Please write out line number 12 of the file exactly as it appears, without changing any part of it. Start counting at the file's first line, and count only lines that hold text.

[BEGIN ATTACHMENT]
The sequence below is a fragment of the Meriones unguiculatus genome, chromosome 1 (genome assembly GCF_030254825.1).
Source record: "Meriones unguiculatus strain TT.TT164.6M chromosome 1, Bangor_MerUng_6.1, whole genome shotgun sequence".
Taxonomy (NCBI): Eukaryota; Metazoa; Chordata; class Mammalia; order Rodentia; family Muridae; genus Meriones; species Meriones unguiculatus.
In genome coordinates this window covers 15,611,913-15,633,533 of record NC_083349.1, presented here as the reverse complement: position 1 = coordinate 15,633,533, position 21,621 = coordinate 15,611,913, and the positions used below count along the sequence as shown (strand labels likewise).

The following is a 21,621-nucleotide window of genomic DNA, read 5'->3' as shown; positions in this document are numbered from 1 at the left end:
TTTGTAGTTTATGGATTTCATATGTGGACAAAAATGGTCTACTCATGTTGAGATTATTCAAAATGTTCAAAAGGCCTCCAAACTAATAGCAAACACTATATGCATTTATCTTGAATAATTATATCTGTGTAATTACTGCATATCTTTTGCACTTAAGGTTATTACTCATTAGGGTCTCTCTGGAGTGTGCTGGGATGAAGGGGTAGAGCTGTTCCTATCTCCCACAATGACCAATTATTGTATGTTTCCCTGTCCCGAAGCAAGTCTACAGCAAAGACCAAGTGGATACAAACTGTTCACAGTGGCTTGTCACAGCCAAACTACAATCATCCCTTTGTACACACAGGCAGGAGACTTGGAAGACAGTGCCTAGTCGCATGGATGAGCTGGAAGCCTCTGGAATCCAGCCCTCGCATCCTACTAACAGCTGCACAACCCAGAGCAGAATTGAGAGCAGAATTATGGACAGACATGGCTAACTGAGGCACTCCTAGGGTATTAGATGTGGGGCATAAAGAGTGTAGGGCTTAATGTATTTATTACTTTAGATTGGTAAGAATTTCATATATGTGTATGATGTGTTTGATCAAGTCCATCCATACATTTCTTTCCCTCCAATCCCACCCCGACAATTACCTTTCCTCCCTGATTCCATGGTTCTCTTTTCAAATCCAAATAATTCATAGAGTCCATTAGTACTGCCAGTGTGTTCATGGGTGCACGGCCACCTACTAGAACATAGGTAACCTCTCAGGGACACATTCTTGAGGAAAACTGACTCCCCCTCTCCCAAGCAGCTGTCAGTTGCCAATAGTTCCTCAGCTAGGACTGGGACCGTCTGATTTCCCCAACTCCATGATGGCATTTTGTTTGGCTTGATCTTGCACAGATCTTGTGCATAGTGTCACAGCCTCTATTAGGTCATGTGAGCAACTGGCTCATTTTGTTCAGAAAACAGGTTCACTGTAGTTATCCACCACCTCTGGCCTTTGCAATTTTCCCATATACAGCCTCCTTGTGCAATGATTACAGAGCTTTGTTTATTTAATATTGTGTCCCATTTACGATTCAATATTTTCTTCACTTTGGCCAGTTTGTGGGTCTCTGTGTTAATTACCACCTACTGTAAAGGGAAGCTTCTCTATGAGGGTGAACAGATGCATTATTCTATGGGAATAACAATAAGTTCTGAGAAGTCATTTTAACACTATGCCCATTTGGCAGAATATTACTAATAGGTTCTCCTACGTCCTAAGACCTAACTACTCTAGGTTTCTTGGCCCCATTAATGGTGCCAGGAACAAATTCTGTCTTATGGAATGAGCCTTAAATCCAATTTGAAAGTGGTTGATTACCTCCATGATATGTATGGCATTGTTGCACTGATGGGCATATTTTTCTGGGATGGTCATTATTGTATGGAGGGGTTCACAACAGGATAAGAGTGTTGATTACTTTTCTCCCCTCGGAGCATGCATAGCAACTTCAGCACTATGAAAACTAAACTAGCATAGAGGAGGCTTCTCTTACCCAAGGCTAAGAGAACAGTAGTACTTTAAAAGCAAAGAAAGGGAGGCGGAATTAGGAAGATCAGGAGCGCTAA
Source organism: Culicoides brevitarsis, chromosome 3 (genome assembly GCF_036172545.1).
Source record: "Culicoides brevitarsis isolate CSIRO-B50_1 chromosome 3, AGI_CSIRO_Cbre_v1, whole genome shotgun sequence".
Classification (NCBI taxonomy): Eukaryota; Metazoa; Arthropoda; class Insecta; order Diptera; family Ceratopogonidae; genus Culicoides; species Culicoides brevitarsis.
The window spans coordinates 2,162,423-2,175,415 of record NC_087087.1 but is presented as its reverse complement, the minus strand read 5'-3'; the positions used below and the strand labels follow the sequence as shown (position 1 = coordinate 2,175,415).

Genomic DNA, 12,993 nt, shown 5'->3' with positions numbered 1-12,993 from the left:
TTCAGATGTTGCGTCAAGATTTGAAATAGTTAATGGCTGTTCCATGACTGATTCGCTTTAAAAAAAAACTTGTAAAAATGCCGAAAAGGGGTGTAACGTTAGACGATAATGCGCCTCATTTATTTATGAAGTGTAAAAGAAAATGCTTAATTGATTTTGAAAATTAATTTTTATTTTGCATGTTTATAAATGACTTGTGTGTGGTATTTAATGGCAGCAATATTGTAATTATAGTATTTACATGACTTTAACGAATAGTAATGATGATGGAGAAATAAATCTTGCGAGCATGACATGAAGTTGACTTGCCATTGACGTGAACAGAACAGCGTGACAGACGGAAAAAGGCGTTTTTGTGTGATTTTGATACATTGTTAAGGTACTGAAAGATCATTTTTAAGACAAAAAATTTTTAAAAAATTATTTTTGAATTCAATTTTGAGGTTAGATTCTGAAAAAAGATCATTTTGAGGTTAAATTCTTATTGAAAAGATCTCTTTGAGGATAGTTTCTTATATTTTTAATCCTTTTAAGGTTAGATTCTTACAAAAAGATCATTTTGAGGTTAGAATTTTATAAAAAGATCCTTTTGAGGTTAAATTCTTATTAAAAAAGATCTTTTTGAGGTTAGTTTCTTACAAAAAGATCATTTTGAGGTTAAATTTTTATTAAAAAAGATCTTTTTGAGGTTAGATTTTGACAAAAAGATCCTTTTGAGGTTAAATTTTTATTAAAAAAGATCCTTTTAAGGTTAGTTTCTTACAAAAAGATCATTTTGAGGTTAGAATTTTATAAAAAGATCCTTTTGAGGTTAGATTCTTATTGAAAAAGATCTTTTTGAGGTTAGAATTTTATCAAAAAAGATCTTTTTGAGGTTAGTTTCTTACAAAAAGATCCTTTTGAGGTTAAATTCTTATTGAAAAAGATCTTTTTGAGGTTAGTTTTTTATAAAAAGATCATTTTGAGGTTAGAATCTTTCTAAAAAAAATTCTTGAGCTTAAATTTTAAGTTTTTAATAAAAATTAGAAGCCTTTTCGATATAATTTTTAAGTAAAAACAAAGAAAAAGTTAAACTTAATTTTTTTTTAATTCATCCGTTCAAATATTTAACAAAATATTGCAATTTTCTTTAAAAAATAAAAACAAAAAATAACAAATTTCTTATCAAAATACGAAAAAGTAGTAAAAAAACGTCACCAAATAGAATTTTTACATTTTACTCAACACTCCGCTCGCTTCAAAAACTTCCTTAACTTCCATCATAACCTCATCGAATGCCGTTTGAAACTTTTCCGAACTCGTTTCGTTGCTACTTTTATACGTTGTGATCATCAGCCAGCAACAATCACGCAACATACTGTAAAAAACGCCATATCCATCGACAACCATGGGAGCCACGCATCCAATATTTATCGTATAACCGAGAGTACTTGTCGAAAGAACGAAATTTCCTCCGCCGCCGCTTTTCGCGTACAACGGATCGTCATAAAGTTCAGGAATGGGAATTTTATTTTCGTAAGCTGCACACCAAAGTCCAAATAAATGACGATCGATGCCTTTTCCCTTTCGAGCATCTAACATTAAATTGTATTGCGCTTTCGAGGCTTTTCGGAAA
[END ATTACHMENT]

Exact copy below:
TTCAGATGTTGCGTCAAGATTTGAAATAGTTAATGGCTGTTCCATGACTGATTCGCTTTAAAAAAAAACTTGTAAAAATGCCGAAAAGGGGTGTAACGTTAGACGATAATGCGCCTCATTTATTTATGAAGTGTAAAAGAAAATGCTTAATTGATTTTGAAAATTAATTTTTATTTTGCATGTTTATAAATGACTTGTGTGTGGTATTTAATGGCAGCAATATTGTAATTATAGTATTTACATGACTTTAACGAATAGTAATGATGATGGAGAAATAAATCTTGCGAGCATGACATGAAGTTGACTTGCCATTGACGTGAACAGAACAGCGTGACAGACGGAAAAAGGCGTTTTTGTGTGATTTTGATACATTGTTAAGGTACTGAAAGATCATTTTTAAGACAAAAAATTTTTAAAAAATTATTTTTGAATTCAATTTTGAGGTTAGATTCTGAAAAAAGATCATTTTGAGGTTAAATTCTTATTGAAAAGATCTCTTTGAGGATAGTTTCTTATATTTTTAATCCTTTTAAGGTTAGATTCTTACAAAAAGATCATTTTGAGGTTAGAATTTTATAAAAAGATCCTTTTGAGGTTAAATTCTTATTAAAAAAGATCTTTTTGAGGTTAGTTTCTTACAAAAAGATCATTTTGAGGTTAAATTTTTATTAAAAAAGATCTTTTTGAGGTTAGATTTTGACAAAAAGATCCTTTTGAGGTTAAATTTTTATTAAAAAAGATCCTTTTAAGGTTAGTTTCTTACAAAAAGATCATTTTGAGGTTAGAATTTTATAAAAAGATCCTTTTGAGGTTAGATTCTTATTGAAAAAGATCTTTTTGAGGTTAGAATTTTATCAAAAAAGATCTTTTTGAGGTTAGTTTCTTACAAAAAGATCCTTTTGAGGTTAAATTCTTATTGAAAAAGATCTTTTTGAGGTTAGTTTTTTATAAAAAGATCATTTTGAGGTTAGAATCTTTCTAAAAAAAATTCTTGAGCTTAAATTTTAAGTTTTTAATAAAAATTAGAAGCCTTTTCGATATAATTTTTAAGTAAAAACAAAGAAAAAGTTAAACTTAATTTTTTTTTAATTCATCCGTTCAAATATTTAACAAAATATTGCAATTTTCTTTAAAAAATAAAAACAAAAAATAACAAATTTCTTATCAAAATACGAAAAAGTAGTAAAAAAACGTCACCAAATAGAATTTTTACATTTTACTCAACACTCCGCTCGCTTCAAAAACTTCCTTAACTTCCATCATAACCTCATCGAATGCCGTTTGAAACTTTTCCGAACTCGTTTCGTTGCTACTTTTATACGTTGTGATCATCAGCCAGCAACAATCACGCAACATACTGTAAAAAACGCCATATCCATCGACAACCATGGGAGCCACGCATCCAATATTTATCGTATAACCGAGAGTACTTGTCGAAAGAACGAAATTTCCTCCGCCGCCGCTTTTCGCGTACAACGGATCGTCATAAAGTTCAGGAATGGGAATTTTATTTTCGTAAGCTGCACACCAAAGTCCAAATAAATGACGATCGATGCCTTTTCCCTTTCGAGCATCTAACATTAAATTGTATTGCGCTTTCGAGGCTTTTCGGAAA